Teens for Food Justice: COVID-19 Food Heroes

July 28, 2022
Teens for Food Justice's Dewitt Clinton Farm Site

By NYC Food Policy Editor | Published June 30, 2021 in the Hunter College New York City Food Policy Center

Why They’re Food Heroes: The members of Teens for Food Justice (TFFJ) nearly closed permanently with the pandemic, but when one of the hydroponic farm sites became a school meal distribution hub, TFFJ was able to harvest a thousand pounds of produce to organizations and households in the community. Furthermore, the group partnered with Collective Fare to distribute 600 boxes of healthy groceries to Brownsville residents for the Thanksgiving holidays.

Background: TFFJ was born in 2013 out of Students for Service, a nonprofit dedicated to connecting students with meaningful community service opportunities. The group then began focusing on food access and food justice, and began outreach to schools in Brooklyn. Food produced at TFFJ urban farms is served in cafeterias and distributed to the surrounding communities.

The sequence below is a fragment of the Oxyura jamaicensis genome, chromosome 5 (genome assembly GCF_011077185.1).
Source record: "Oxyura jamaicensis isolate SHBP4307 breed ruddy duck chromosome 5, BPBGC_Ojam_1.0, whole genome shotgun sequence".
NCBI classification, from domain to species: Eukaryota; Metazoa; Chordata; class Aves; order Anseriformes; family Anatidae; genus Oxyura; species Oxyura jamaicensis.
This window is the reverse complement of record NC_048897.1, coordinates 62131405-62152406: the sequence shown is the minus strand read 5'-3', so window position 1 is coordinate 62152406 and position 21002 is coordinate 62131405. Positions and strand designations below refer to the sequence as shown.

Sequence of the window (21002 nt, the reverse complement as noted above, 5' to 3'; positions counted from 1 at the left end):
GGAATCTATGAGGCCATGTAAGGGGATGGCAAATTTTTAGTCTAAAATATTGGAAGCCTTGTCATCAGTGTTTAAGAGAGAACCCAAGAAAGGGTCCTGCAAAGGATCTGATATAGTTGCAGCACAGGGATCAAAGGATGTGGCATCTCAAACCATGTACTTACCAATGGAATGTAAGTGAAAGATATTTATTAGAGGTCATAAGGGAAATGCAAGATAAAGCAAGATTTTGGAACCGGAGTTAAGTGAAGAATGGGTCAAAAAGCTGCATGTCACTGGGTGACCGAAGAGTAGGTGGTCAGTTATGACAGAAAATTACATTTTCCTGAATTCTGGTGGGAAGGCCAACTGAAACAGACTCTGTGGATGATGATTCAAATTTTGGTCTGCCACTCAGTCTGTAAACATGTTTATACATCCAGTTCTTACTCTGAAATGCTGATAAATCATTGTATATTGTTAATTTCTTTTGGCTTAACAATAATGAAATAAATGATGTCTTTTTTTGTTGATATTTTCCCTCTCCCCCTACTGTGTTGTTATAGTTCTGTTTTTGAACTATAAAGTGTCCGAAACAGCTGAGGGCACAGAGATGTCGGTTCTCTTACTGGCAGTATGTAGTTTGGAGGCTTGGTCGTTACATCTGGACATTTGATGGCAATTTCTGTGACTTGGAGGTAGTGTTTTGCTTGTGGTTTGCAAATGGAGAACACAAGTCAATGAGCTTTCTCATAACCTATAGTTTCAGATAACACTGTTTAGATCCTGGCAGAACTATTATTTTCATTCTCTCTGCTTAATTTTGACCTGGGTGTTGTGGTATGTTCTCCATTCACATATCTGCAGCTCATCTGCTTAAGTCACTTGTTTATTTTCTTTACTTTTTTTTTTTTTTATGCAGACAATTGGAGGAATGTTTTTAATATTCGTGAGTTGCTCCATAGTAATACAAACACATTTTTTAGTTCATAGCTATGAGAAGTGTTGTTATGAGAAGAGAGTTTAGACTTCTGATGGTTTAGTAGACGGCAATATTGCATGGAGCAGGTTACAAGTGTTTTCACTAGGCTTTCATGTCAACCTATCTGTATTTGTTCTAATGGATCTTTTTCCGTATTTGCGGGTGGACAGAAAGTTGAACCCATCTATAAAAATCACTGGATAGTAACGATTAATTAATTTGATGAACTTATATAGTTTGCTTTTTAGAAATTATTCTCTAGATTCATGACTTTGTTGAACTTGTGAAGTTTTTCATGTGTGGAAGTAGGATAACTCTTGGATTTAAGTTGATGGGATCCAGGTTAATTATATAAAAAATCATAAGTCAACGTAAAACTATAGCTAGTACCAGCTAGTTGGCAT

Work: The organization was founded as a youth group of community activists working with New York City public schools to combat food insecurity and diet-related disease that disproportionately affect low-income communities and communities of color. The organization works with students in public schools to learn about urban agriculture and hydroponics.

Location: They have four hydroponic farms located in the Bronx, Brooklyn, and Manhattan.

Awards, Praise and Honors: NYSHealth awarded Teens for Food Justice a grant to distribute fresh food to food-insecure residents of Brownsville, Brooklyn.

Website: Teens for Food JusticeFacebookInstagramTwitter

Resources and References: 

Find the original article here in the Hunter College New York City Food Policy Center.

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